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Dry Eye Syndrome

Dry eye syndrome (DES or dry eye) is a chronic lack of sufficient lubrication and moisture on the surface of the eye. Its consequences range from minor irritation to the inability to wear contact lenses and an increased risk of corneal inflammation and eye infections.

Signs and Symptoms of Dry Eye

Persistent dryness, scratchiness and a burning sensation on your eyes are common symptoms of dry eye syndrome. These symptoms alone may be enough for your eye doctor to diagnose dry eye syndrome. Sometimes, he or she may want to measure the amount of tears in your eyes. A thin strip of filter paper placed at the edge of the eye, called a Schirmer test, is one way of measuring this.

Some people with dry eyes also experience a “foreign body sensation” – the feeling that something is in the eye. And it may seem odd, but sometimes dry eye syndrome can cause watery eyes, because the excessive dryness works to overstimulate production of the watery component of your eye’s tears.

What Causes Dry Eyes?

In dry eye syndrome, the tear glands that moisturize the eye don’t produce enough tears, or the tears have a chemical composition that causes them to evaporate too quickly.

Dry eye syndrome has several causes. It occurs:

  • As a part of the natural aging process, especially among women over age 40.
  • As a side effect of many medications, such as antihistamines, antidepressants, certain blood pressure medicines, Parkinson’s medications and birth control pills.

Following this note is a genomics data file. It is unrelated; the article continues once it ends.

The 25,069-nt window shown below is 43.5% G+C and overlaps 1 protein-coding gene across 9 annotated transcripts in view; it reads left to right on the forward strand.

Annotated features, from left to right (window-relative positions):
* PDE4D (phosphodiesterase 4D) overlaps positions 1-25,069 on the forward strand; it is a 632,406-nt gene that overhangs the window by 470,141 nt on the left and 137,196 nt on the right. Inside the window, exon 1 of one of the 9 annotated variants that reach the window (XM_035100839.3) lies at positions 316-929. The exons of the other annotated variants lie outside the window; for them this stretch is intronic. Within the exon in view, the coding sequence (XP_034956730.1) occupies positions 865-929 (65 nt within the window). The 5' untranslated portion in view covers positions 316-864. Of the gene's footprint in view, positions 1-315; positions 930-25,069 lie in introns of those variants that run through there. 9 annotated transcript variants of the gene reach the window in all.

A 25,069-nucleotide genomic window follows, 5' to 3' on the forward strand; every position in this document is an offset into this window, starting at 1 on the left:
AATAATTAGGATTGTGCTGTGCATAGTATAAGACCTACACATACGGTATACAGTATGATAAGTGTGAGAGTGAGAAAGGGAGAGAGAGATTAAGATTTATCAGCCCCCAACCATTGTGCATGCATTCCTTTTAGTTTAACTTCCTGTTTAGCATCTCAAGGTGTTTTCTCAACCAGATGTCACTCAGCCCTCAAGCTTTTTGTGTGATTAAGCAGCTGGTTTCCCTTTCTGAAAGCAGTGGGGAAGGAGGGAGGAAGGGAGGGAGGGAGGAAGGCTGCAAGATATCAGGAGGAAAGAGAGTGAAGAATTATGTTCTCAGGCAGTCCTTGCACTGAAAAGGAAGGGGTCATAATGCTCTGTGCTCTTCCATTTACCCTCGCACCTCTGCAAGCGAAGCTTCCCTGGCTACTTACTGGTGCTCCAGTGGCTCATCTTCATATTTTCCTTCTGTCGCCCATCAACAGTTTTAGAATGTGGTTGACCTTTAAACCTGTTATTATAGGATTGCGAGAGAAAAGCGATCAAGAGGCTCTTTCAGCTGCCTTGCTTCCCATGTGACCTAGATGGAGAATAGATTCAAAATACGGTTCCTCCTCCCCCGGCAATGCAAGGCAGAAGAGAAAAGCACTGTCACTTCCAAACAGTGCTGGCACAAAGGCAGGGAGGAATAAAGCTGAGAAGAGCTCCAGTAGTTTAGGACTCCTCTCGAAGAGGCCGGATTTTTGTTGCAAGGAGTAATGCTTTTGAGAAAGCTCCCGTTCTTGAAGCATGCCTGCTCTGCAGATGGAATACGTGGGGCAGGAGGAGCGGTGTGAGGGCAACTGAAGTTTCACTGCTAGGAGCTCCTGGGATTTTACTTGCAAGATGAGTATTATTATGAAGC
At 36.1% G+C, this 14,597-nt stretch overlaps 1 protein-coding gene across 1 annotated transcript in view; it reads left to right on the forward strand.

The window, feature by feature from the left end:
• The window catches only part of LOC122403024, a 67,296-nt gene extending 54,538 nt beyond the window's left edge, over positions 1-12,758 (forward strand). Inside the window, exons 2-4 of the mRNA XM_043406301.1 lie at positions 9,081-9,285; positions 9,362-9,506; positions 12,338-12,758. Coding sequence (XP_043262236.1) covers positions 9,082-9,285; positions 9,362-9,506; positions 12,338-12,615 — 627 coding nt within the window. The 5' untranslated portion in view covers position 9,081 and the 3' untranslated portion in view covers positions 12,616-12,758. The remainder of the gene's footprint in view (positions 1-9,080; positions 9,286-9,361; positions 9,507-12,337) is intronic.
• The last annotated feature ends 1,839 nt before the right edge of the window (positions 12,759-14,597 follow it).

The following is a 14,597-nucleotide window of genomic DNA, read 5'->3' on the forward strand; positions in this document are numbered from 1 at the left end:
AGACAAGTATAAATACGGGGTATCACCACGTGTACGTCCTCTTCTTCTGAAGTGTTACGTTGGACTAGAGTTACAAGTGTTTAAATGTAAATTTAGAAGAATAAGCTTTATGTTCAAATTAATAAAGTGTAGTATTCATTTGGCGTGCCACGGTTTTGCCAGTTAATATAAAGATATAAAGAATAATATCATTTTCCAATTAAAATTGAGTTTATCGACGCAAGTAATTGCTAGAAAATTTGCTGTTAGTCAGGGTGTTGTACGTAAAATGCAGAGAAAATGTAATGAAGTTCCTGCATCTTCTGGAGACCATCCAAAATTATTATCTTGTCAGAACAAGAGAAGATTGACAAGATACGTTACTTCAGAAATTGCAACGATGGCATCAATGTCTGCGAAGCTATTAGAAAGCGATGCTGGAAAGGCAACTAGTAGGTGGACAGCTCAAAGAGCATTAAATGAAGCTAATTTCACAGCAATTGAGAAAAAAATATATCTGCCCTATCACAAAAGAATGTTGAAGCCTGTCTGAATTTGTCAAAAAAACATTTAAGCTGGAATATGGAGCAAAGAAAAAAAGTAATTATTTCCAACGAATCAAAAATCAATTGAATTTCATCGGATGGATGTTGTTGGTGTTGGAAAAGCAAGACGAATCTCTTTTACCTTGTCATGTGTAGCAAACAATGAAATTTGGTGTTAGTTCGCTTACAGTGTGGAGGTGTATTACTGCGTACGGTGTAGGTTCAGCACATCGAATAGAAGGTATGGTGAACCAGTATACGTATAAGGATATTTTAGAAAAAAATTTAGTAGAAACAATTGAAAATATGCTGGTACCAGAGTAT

• Because you live in a dry, dusty or windy climate with low humidity.

If your home or office has air conditioning or a dry heating system, that too can dry out your eyes. Another cause is insufficient blinking, such as when you’re staring at a computer screen all day.

Dry eyes are also associated with certain systemic diseases such as lupus, rheumatoid arthritis, rosacea or Sjogren’s Syndrome (a triad of dry eyes, dry mouth, and rheumatoid arthritis or lupus).

Long-term contact lens wear, incomplete closure of the eyelids, eyelid disease and a deficiency of the tear-producing glands are other causes.

Dry eye syndrome is more common in women, possibly due to hormone fluctuations. Recent research suggests that smoking, too, can increase your risk of dry eye syndrome. Dry eye has also been associated with incomplete lid closure following blepharoplasty – a popular cosmetic surgery to eliminate droopy eyelids.

Treatment for Dry Eye

Dry eye syndrome is an ongoing condition that treatments may be unable to cure. But the symptoms of dry eye – including dryness, scratchiness and burning – can usually be successfully managed.

Your eyecare practitioner may recommend artificial tears, which are lubricating eye drops that may alleviate the dry, scratchy feeling and foreign body sensation of dry eye. Prescription eye drops for dry eye go one step further: they help increase your tear production. In some cases, your doctor may also prescribe a steroid for more immediate short-term relief.

Another option for dry eye treatment involves a tiny insert filled with a lubricating ingredient. The insert is placed just inside the lower eyelid, where it continuously releases lubrication throughout the day.